Executive Secretary - Amy Becker                                                                                                                                                                                                                                                                                                                                                                                                                                                                                    
I was fortunate to have two particular experiences over the last month that reminds me why I (and ultimately we) do what we do. The first was actually an outcome of our need for additional substitutes and the second was an opportunity that was afforded through an invitation from a group of teachers. Both provided me insight and reminders of how precious our students are and how amazing our teachers are for the day-to-day work that they do!
Early in September, I saw the email that we were short a sub for a teacher at Forest Road. It happened to be a music position and, since that was a role I served in as my first teaching position, I checked my calendar and realized that I could help in the afternoon (actually the last two hours of the day on a Friday…the time is important to my learning lesson!) I arrived at Forest Road to begin my duties. The students were excited, filled with energy (with a lot of energy) and interested in who this person was in their classroom. Fortunately, I have a music background and we began with some singing and ended with some rhythmical clapping and call and response exercises, etc. Sitting on the floor with the first and second-grade students over the next two hours, seeing what interested them, working hard to keep them connected with the lesson and trying to ensure that learning still occurred, while fun, was not always an easy task. 
On Friday afternoon, at the end of the day, our young learners displayed energy and enthusiasm and worked hard to maintain a focus with this “substitute teacher.” Children don’t understand what the role of the Superintendent is, so that title generally doesn’t carry a great deal of weight with our younger students. This experience reminded me that we are really here for our students. They have lots to say, are open to learning new things, are generally very forgiving of mistakes in “how the regular teacher does it”, and really want to try their best. Teachers have to be on their best game for the entire time they are with students. As revitalizing as the students’ energy can be for adults, it explains why teachers are exhausted at the end of the day.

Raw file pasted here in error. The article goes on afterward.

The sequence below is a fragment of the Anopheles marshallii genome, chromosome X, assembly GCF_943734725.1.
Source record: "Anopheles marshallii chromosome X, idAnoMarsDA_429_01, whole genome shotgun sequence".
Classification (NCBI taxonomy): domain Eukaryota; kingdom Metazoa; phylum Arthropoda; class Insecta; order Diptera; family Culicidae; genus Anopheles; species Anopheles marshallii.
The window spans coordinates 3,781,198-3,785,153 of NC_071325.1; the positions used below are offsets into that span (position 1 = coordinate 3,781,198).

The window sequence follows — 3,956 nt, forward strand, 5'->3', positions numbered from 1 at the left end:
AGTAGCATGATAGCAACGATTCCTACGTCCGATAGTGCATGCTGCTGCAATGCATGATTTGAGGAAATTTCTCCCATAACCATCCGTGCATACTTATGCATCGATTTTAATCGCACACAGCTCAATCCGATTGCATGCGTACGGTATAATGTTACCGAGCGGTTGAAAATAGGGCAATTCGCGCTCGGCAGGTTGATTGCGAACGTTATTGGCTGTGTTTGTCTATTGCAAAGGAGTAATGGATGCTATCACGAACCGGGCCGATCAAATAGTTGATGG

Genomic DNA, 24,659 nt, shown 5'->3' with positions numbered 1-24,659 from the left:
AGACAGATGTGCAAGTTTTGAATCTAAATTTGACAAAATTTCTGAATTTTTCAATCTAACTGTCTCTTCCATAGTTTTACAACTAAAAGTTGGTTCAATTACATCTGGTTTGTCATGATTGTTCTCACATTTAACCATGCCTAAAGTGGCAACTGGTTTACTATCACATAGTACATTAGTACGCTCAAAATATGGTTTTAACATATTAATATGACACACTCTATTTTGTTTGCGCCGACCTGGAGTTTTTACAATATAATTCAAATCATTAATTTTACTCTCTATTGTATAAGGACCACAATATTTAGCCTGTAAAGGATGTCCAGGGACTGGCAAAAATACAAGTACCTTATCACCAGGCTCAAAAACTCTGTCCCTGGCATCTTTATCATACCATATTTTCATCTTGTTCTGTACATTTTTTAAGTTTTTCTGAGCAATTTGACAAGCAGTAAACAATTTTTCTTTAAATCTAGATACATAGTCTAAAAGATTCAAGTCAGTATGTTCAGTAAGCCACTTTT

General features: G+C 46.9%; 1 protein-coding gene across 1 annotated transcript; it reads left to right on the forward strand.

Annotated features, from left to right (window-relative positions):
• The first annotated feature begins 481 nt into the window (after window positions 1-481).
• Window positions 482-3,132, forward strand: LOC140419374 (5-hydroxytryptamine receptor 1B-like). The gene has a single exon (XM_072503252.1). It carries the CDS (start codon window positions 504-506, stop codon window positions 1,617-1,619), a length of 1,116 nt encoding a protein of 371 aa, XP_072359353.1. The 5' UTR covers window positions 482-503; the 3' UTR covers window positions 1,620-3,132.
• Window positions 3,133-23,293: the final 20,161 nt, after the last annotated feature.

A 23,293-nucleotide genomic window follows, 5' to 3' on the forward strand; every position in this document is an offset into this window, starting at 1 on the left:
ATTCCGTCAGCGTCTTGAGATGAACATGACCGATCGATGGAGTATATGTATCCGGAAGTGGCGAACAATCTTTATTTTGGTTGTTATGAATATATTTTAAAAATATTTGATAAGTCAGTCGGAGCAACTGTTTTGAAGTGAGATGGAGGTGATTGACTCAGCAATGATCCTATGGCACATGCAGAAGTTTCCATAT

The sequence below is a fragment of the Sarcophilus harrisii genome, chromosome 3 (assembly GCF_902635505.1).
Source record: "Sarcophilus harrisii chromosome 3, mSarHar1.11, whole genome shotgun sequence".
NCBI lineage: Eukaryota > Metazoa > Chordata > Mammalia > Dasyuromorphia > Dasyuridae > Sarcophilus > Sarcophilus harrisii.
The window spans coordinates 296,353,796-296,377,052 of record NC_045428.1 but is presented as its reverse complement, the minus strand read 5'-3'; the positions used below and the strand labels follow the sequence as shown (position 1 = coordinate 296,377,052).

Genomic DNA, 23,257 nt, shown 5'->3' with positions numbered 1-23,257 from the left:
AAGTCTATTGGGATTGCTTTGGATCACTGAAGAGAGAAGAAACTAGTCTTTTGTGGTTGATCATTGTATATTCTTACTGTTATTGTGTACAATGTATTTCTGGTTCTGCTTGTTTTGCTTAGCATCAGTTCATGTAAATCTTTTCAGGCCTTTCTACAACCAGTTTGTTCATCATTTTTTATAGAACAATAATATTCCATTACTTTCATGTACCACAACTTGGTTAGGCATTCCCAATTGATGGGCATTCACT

The second opportunity occurred after I was invited by the first-grade teachers at Cossitt to come and talk about my role in the District. Always looking to get into classrooms, I immediately accepted and a couple of days later interacted with all the first graders at Cossitt. First, as noted in the above scenario, really, children don’t care about most titles. I never like to talk much about that, and talk more about my role, how my role exists to ensure principals and teachers have the resources they need so that our students can grow and become smarter each day. However, the really important conversations came during the Q and A time. 
I learned that almost every child wants more attention from the adults around them and would like the adults around them to put down their phones and pay attention to them (I am the last to judge on this topic. I wrote about this last year and my own struggles with CPDBBWA (cell phone distraction by blaming work addiction). The students affirmed that I am probably not alone in this area! I also learned that students are amazing at trying to problem-solve issues. This was very evident when I shared the story of growing up on a farm and having a pony that didn’t really like people to ride it and enjoyed riding under trees with low branches in attempts (usually successfully) knocking off said rider. The students had a ton of things I should have considered and need to think about if I am ever in that situation again. Moral of the story, children don’t care about what you really do for a living, but they care a whole bunch when you have a shared interest and they have an opportunity to come up with solutions. Kids want to know the adults around them are caring people who, while older, have similar life experiences to them. It really is about making and growing positive relationships.
I have probably not done either scenario justice in this short re-telling. Suffice it to say, teachers are amazing and have a tough job (not just during the last two hours of the day on a Friday), and students want and seek to create positive connections with adults and are amazing problem-solvers if we give them the chance. Thank a teacher and hug your kids every day. Take neither for granted! Happy Fall!